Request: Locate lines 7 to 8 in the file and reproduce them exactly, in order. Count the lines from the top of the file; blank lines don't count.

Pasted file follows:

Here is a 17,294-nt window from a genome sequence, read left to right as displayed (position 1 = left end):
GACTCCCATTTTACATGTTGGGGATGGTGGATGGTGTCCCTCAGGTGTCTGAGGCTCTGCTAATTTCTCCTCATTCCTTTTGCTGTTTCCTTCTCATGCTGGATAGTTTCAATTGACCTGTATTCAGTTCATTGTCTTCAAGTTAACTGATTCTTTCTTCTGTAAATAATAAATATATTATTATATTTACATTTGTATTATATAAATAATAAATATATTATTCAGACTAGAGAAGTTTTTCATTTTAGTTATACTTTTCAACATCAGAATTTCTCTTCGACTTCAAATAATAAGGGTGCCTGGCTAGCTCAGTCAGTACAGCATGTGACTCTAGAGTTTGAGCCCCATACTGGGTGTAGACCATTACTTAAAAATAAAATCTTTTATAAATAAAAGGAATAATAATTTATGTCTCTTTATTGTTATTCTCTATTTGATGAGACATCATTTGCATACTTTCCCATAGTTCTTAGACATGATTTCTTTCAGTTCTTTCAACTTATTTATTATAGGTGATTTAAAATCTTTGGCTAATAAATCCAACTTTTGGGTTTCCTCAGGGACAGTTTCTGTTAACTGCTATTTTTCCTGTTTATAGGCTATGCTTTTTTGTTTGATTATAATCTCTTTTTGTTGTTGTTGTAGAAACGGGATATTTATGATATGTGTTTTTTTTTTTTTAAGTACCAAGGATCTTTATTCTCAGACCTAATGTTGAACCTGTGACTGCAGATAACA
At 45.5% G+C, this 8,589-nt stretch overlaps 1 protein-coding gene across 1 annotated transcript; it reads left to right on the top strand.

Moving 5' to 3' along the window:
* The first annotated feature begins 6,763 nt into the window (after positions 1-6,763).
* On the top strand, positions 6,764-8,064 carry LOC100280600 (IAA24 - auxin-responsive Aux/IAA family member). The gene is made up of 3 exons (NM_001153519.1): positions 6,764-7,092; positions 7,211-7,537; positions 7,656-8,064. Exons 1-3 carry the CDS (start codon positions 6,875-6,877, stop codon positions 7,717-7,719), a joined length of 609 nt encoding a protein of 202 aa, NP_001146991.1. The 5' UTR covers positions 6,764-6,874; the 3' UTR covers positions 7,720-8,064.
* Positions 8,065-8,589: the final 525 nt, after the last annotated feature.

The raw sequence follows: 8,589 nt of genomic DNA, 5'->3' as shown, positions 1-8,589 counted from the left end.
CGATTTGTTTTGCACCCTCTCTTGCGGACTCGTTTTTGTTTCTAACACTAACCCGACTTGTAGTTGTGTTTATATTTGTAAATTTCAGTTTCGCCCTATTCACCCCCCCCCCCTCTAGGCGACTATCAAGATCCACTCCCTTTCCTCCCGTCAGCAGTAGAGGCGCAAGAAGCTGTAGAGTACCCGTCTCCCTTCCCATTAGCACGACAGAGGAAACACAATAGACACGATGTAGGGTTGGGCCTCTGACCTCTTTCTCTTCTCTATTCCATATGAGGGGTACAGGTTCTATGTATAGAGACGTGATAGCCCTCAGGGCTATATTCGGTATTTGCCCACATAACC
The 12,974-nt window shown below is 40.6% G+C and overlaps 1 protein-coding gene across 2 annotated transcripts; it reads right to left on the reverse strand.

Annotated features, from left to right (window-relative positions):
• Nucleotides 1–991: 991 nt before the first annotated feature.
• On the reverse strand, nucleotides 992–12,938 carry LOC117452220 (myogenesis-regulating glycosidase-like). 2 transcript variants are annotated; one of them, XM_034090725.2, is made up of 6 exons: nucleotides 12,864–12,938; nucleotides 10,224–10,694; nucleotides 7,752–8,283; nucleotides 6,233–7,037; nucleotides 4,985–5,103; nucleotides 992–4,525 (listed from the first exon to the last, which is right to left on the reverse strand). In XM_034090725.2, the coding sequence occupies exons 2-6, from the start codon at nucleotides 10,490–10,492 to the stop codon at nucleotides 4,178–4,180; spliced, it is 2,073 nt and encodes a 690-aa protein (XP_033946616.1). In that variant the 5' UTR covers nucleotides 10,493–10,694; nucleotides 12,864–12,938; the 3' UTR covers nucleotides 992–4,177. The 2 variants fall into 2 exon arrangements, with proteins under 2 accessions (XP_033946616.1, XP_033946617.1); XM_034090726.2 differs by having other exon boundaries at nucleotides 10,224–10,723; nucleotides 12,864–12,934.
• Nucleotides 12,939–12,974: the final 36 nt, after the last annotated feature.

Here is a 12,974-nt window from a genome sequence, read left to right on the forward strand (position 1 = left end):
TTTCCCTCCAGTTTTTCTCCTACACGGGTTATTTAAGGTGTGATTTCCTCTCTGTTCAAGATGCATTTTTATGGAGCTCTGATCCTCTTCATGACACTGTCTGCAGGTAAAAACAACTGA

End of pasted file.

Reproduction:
* Positions 8,065-8,589: the final 525 nt, after the last annotated feature.

The raw sequence follows: 8,589 nt of genomic DNA, 5'->3' as shown, positions 1-8,589 counted from the left end.